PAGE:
Temporal range: Late Cretaceous Campanian–Maastrichtian
Mesodermochelys undulatus at Hobetsu Museum in Mukawa, Hokkaido.jpg
Mesodermochelys undulatus
Scientific classification e
Kingdom: Animalia
Phylum: Chordata
Class: Reptilia
Order: Testudines
Suborder: Cryptodira
Superfamily: Chelonioidea
Family: Dermochelyidae
Genus: Mesodermochelys
Hirayama & Chitoku, 1996 [1]
Type species
Mesodermochelys undulatus
Hirayama & Chitoku, 1996[1]

Mesodermochelys is an extinct genus of sea turtle known from the Campanian to the Maastrichtian (Late Cretaceous) of what today is Japan.[2] One species is known, the type species M. undulatus;[1] it was given its binomial name by Ren Hirayama and Tsutomu Chitoku in 1996.[3] Studies of its skull indicate that it was a primitive member of the Dermochelyidae (leatherback turtle family) that was closely related to the Protostegidae.[2] It has been described as the best representative of Mesozoic dermochelyids.[1]


Restoration of two Mesodermochelys (middle) and other sea creatures swimming around a Kamuysaurus carcass
Restoration of two Mesodermochelys (middle) and other sea creatures swimming around a Kamuysaurus carcass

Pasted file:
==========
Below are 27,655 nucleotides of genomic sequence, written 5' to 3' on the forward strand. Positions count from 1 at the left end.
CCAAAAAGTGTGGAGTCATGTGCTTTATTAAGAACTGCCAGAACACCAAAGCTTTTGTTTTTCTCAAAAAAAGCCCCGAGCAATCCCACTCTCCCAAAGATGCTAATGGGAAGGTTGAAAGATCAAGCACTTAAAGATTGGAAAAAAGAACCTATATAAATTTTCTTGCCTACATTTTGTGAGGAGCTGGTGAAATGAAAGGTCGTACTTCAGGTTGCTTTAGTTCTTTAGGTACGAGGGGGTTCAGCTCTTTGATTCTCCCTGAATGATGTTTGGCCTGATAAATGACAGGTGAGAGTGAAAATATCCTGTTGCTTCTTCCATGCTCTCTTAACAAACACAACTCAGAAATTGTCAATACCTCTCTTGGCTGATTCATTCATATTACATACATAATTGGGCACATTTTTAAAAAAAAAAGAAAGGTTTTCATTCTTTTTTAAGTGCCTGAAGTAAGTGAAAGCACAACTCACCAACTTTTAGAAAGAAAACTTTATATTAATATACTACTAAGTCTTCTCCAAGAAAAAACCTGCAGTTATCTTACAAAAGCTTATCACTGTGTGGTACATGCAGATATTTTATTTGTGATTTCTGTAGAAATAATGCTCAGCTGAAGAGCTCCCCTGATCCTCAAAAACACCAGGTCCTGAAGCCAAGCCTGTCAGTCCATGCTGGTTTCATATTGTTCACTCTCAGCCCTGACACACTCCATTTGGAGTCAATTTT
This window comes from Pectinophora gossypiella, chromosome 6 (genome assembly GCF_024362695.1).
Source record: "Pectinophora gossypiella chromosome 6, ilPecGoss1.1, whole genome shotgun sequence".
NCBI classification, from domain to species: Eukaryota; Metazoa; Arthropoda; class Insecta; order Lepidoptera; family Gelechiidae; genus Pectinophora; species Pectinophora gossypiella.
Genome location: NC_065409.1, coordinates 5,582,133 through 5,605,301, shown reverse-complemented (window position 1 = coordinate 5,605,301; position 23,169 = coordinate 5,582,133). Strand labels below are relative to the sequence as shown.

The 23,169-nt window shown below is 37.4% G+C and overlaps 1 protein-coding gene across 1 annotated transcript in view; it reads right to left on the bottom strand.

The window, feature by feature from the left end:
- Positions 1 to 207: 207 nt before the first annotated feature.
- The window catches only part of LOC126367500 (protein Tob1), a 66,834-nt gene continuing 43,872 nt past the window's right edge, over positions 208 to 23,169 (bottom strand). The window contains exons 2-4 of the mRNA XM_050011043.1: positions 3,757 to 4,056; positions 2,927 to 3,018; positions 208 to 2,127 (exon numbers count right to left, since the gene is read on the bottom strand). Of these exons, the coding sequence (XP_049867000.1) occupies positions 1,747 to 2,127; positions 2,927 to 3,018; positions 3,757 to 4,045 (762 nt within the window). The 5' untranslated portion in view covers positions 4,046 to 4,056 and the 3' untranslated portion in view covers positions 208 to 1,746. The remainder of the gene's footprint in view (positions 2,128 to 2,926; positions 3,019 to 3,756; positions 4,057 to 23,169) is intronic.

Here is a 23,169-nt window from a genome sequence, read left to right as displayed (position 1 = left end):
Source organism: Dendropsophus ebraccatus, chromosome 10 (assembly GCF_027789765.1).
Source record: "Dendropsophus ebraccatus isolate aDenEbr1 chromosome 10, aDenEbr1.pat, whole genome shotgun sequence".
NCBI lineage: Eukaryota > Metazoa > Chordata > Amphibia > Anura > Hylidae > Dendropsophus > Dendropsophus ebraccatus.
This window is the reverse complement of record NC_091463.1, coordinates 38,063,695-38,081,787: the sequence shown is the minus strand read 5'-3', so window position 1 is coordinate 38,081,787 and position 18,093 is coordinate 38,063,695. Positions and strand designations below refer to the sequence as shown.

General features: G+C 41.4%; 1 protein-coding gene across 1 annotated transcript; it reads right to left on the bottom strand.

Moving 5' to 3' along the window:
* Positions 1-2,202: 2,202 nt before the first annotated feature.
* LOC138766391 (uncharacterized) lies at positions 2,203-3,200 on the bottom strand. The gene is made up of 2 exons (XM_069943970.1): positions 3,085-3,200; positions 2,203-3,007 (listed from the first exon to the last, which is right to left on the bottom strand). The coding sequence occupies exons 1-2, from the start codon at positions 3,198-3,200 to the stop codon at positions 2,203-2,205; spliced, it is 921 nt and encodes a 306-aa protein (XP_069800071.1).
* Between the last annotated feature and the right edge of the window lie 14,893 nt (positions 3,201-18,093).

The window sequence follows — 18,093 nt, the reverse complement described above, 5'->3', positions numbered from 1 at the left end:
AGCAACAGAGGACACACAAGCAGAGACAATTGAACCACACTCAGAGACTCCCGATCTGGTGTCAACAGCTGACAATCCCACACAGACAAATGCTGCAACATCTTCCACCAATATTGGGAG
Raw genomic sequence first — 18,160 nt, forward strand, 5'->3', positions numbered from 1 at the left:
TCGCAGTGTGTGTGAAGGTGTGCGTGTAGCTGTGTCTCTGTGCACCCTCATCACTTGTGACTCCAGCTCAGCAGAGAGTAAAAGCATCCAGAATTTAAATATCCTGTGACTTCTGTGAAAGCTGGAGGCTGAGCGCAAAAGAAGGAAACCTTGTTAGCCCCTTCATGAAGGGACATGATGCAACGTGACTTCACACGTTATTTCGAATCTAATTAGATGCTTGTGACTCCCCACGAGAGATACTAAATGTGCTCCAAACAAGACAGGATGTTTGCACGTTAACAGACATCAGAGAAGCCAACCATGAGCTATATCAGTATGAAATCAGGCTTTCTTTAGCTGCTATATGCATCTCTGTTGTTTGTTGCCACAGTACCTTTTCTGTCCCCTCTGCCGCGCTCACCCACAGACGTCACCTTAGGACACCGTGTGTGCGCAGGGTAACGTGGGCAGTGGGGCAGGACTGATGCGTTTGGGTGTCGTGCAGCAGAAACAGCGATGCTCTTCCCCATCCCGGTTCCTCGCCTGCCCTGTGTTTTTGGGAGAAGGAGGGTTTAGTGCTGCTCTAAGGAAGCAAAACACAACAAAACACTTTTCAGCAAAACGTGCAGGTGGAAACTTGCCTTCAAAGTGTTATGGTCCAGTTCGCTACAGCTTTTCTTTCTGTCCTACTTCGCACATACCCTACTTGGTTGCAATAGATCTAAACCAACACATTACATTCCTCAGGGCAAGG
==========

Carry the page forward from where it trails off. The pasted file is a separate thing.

Like other dermochelyids, Mesodermochelys had elongated front flippers.[2] One fossil found in Japan's Kagawa Prefecture had a carapace estimated to be 1.3 metres in length.[3] Only the neural or spinal scutes, or individual plates, of the carapace are well grooved.[1]


The holotype specimen of Mesodermochelys undulatus Hobetsu Museum (HMG) 5 was collected in 1980 from the Maastrichtian Hakobuchi Formation (Yezo Group) in Inasato, Hobetsu, Hokkaido, Japan. It comprises a supraoccipital and partial postcranial skeleton and was reported in 1996 along with 14 referred specimens collected between 1977 and 1994 and also reposited at HMG.[1]

In October 2005, Yoshiyuki Hattori uncovered a skull presumed to be Mesodermochelys, from an unnamed Santonian-aged interval of the Yezo Group in the Hokkaido Prefecture. The skull is very well preserved but is missing most of the dermal roof bones through weathering. It was donated to the defunct Historical Museum of Hokkaido, which has since been integrated into and replaced by the Hokkaido Museum.[2]


  1. ^ a b c d e f Hirayama R, Chitoku T. (1996). "Family Dermochelyidae (Superfamily Chelonioidea) from the Upper Cretaceous of North Japan". Transactions and proceedings of the Palaeontological Society of Japan. New series 184: 597-622. online, retrieved 28 July 2008
  2. ^ a b c d Hirayama R. (2007). "Cranial morphology of Mesodermochelys (Chelonioidea; Testudines) from the Late Cretaceous of Japan". Journal of Vertebrate Paleontology 27 (3): 89A. online, retrieved 28 July 2008
  3. ^ a b Hirayama R, Fujii A, Takahashi K. (2006). "A dermochelyid sea turtle from the Upper Cretaceous (Late Campanian) Izumi Group of Shionoe, Takamatsu, Kagawa Prefecture, Western Japan". Fossils (Palaeontological Society of Japan) 80: 17-20. online, retrieved 28 July 2008